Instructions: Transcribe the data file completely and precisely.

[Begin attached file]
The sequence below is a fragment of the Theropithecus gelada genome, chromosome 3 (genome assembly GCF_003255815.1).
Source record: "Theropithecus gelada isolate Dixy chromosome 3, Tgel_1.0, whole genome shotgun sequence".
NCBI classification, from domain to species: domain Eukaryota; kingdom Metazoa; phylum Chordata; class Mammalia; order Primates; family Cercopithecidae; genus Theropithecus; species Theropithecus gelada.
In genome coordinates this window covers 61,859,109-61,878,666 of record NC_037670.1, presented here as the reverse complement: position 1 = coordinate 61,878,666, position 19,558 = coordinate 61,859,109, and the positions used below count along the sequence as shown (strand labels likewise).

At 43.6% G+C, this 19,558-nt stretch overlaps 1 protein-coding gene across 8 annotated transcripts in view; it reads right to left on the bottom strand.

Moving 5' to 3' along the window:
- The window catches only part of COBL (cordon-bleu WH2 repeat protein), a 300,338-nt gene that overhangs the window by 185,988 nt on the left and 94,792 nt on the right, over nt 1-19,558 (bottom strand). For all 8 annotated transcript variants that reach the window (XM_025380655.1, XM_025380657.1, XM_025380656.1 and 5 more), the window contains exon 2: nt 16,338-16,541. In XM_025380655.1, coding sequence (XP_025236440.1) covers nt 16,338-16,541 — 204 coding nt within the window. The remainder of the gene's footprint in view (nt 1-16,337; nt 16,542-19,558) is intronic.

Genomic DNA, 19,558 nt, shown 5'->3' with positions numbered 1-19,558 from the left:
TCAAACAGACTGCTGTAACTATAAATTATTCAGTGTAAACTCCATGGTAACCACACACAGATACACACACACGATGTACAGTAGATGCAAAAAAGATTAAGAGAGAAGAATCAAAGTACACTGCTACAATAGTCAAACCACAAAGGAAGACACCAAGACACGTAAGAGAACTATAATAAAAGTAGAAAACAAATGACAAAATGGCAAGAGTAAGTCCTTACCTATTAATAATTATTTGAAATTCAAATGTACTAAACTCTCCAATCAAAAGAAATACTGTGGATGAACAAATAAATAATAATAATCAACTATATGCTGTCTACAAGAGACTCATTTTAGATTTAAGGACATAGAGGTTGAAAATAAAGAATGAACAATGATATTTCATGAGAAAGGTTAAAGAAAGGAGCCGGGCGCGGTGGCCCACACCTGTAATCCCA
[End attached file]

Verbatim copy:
The sequence below is a fragment of the Theropithecus gelada genome, chromosome 3 (genome assembly GCF_003255815.1).
Source record: "Theropithecus gelada isolate Dixy chromosome 3, Tgel_1.0, whole genome shotgun sequence".
NCBI classification, from domain to species: domain Eukaryota; kingdom Metazoa; phylum Chordata; class Mammalia; order Primates; family Cercopithecidae; genus Theropithecus; species Theropithecus gelada.
In genome coordinates this window covers 61,859,109-61,878,666 of record NC_037670.1, presented here as the reverse complement: position 1 = coordinate 61,878,666, position 19,558 = coordinate 61,859,109, and the positions used below count along the sequence as shown (strand labels likewise).

At 43.6% G+C, this 19,558-nt stretch overlaps 1 protein-coding gene across 8 annotated transcripts in view; it reads right to left on the bottom strand.

Moving 5' to 3' along the window:
- The window catches only part of COBL (cordon-bleu WH2 repeat protein), a 300,338-nt gene that overhangs the window by 185,988 nt on the left and 94,792 nt on the right, over nt 1-19,558 (bottom strand). For all 8 annotated transcript variants that reach the window (XM_025380655.1, XM_025380657.1, XM_025380656.1 and 5 more), the window contains exon 2: nt 16,338-16,541. In XM_025380655.1, coding sequence (XP_025236440.1) covers nt 16,338-16,541 — 204 coding nt within the window. The remainder of the gene's footprint in view (nt 1-16,337; nt 16,542-19,558) is intronic.

Genomic DNA, 19,558 nt, shown 5'->3' with positions numbered 1-19,558 from the left:
TCAAACAGACTGCTGTAACTATAAATTATTCAGTGTAAACTCCATGGTAACCACACACAGATACACACACACGATGTACAGTAGATGCAAAAAAGATTAAGAGAGAAGAATCAAAGTACACTGCTACAATAGTCAAACCACAAAGGAAGACACCAAGACACGTAAGAGAACTATAATAAAAGTAGAAAACAAATGACAAAATGGCAAGAGTAAGTCCTTACCTATTAATAATTATTTGAAATTCAAATGTACTAAACTCTCCAATCAAAAGAAATACTGTGGATGAACAAATAAATAATAATAATCAACTATATGCTGTCTACAAGAGACTCATTTTAGATTTAAGGACATAGAGGTTGAAAATAAAGAATGAACAATGATATTTCATGAGAAAGGTTAAAGAAAGGAGCCGGGCGCGGTGGCCCACACCTGTAATCCCA